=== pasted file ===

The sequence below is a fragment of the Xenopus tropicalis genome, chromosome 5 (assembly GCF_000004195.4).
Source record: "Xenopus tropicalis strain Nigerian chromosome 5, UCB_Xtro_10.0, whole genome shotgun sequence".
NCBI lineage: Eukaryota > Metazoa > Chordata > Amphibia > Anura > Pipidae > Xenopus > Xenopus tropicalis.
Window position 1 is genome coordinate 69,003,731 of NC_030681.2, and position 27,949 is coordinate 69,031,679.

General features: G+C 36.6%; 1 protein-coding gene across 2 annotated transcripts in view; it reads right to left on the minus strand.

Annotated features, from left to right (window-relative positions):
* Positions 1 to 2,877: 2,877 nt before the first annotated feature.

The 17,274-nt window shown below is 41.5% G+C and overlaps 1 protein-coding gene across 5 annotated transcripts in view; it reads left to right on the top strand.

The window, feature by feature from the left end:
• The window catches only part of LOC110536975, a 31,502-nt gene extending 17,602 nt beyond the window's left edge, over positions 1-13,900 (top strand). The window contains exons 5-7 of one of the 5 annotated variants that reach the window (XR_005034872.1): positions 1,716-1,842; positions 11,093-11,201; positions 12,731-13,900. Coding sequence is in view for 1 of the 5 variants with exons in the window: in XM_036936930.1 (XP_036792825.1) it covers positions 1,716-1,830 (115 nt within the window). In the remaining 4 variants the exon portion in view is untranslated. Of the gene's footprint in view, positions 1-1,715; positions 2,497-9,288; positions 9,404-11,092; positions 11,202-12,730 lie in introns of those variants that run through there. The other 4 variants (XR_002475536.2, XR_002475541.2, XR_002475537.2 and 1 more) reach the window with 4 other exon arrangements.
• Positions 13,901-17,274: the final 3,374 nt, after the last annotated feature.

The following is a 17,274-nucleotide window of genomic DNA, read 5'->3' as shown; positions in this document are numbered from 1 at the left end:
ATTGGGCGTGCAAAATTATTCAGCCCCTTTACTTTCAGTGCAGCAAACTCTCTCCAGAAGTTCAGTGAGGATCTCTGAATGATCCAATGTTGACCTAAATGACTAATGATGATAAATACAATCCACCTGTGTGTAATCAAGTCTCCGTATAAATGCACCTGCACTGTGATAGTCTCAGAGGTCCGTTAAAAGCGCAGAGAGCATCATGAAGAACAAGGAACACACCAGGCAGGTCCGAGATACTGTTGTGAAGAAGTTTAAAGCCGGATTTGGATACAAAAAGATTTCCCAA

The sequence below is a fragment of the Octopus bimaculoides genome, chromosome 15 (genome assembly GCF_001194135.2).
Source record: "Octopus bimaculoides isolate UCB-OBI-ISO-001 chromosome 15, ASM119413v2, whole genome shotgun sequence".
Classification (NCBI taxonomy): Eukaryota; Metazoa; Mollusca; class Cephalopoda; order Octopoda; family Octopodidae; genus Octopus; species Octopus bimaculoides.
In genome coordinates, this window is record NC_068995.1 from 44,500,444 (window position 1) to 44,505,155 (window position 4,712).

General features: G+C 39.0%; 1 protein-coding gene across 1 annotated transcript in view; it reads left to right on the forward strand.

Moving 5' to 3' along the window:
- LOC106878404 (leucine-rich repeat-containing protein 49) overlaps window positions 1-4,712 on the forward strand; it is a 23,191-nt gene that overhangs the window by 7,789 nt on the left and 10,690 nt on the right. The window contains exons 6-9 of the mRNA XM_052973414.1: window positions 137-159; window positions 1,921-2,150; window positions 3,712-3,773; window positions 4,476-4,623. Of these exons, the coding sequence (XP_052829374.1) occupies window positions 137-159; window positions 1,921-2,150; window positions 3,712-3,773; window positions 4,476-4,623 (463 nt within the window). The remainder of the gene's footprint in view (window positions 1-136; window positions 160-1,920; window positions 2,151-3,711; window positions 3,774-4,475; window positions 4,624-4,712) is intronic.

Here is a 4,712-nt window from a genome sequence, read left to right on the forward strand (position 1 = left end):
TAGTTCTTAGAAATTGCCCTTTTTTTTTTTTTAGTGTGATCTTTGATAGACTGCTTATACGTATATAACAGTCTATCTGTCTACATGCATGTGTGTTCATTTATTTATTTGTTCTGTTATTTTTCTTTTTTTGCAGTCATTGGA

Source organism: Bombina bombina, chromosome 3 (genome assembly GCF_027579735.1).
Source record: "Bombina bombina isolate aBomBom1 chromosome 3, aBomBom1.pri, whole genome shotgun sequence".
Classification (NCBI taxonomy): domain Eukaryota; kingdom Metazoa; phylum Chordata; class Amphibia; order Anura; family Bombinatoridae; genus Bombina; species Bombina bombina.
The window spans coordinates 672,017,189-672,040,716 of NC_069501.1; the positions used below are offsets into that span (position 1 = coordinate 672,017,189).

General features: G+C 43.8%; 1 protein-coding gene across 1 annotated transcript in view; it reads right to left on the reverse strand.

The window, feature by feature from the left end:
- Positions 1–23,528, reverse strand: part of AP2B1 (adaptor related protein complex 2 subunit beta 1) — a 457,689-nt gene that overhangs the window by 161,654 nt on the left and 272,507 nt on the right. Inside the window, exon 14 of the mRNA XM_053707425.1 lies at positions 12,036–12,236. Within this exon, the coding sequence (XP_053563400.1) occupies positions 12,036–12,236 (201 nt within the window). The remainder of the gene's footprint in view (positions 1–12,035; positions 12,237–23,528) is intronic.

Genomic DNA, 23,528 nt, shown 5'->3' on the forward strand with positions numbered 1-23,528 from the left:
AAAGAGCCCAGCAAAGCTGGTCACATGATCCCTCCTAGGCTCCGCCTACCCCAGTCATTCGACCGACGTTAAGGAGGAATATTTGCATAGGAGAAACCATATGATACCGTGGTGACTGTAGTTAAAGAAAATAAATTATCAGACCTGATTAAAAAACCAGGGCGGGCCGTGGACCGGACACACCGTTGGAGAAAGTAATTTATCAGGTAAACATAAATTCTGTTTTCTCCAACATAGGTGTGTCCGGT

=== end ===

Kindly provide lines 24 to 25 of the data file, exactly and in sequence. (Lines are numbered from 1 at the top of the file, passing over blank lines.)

Source record: "Bombina bombina isolate aBomBom1 chromosome 3, aBomBom1.pri, whole genome shotgun sequence".
Classification (NCBI taxonomy): domain Eukaryota; kingdom Metazoa; phylum Chordata; class Amphibia; order Anura; family Bombinatoridae; genus Bombina; species Bombina bombina.